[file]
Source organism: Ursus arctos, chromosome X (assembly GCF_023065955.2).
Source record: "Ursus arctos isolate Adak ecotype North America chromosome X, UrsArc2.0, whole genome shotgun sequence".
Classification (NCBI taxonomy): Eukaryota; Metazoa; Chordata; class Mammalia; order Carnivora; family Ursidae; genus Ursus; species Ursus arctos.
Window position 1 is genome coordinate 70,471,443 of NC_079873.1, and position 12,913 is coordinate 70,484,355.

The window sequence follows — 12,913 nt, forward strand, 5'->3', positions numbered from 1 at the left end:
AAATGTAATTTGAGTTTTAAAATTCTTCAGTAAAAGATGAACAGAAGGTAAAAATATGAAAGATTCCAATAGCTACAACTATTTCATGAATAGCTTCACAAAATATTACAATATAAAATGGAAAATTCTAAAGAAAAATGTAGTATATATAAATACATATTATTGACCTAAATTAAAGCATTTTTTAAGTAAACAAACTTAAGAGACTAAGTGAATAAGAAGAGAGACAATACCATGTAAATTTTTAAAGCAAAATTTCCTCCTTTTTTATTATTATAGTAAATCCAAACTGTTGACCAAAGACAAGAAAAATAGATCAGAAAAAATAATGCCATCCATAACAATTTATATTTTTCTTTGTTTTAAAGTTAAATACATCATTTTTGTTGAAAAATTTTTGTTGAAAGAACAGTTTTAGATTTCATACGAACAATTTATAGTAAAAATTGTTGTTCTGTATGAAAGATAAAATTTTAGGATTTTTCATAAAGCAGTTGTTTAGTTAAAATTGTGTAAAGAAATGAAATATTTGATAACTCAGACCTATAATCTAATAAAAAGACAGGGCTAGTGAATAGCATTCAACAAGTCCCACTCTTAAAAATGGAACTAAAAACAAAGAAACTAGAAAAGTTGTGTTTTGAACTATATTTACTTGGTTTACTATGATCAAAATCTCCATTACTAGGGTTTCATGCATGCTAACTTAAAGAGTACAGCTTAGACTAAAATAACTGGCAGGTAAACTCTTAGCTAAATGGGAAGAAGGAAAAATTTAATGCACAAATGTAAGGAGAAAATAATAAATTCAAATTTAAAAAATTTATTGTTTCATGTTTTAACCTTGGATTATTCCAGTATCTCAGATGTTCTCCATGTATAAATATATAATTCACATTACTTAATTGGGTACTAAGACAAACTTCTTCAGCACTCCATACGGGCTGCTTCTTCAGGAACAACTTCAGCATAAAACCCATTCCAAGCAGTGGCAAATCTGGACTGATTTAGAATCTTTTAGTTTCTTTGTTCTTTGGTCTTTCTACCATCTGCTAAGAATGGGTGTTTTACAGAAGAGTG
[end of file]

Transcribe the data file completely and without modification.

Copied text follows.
Source organism: Ursus arctos, chromosome X (assembly GCF_023065955.2).
Source record: "Ursus arctos isolate Adak ecotype North America chromosome X, UrsArc2.0, whole genome shotgun sequence".
Classification (NCBI taxonomy): Eukaryota; Metazoa; Chordata; class Mammalia; order Carnivora; family Ursidae; genus Ursus; species Ursus arctos.
Window position 1 is genome coordinate 70,471,443 of NC_079873.1, and position 12,913 is coordinate 70,484,355.

The window sequence follows — 12,913 nt, forward strand, 5'->3', positions numbered from 1 at the left end:
AAATGTAATTTGAGTTTTAAAATTCTTCAGTAAAAGATGAACAGAAGGTAAAAATATGAAAGATTCCAATAGCTACAACTATTTCATGAATAGCTTCACAAAATATTACAATATAAAATGGAAAATTCTAAAGAAAAATGTAGTATATATAAATACATATTATTGACCTAAATTAAAGCATTTTTTAAGTAAACAAACTTAAGAGACTAAGTGAATAAGAAGAGAGACAATACCATGTAAATTTTTAAAGCAAAATTTCCTCCTTTTTTATTATTATAGTAAATCCAAACTGTTGACCAAAGACAAGAAAAATAGATCAGAAAAAATAATGCCATCCATAACAATTTATATTTTTCTTTGTTTTAAAGTTAAATACATCATTTTTGTTGAAAAATTTTTGTTGAAAGAACAGTTTTAGATTTCATACGAACAATTTATAGTAAAAATTGTTGTTCTGTATGAAAGATAAAATTTTAGGATTTTTCATAAAGCAGTTGTTTAGTTAAAATTGTGTAAAGAAATGAAATATTTGATAACTCAGACCTATAATCTAATAAAAAGACAGGGCTAGTGAATAGCATTCAACAAGTCCCACTCTTAAAAATGGAACTAAAAACAAAGAAACTAGAAAAGTTGTGTTTTGAACTATATTTACTTGGTTTACTATGATCAAAATCTCCATTACTAGGGTTTCATGCATGCTAACTTAAAGAGTACAGCTTAGACTAAAATAACTGGCAGGTAAACTCTTAGCTAAATGGGAAGAAGGAAAAATTTAATGCACAAATGTAAGGAGAAAATAATAAATTCAAATTTAAAAAATTTATTGTTTCATGTTTTAACCTTGGATTATTCCAGTATCTCAGATGTTCTCCATGTATAAATATATAATTCACATTACTTAATTGGGTACTAAGACAAACTTCTTCAGCACTCCATACGGGCTGCTTCTTCAGGAACAACTTCAGCATAAAACCCATTCCAAGCAGTGGCAAATCTGGACTGATTTAGAATCTTTTAGTTTCTTTGTTCTTTGGTCTTTCTACCATCTGCTAAGAATGGGTGTTTTACAGAAGAGTG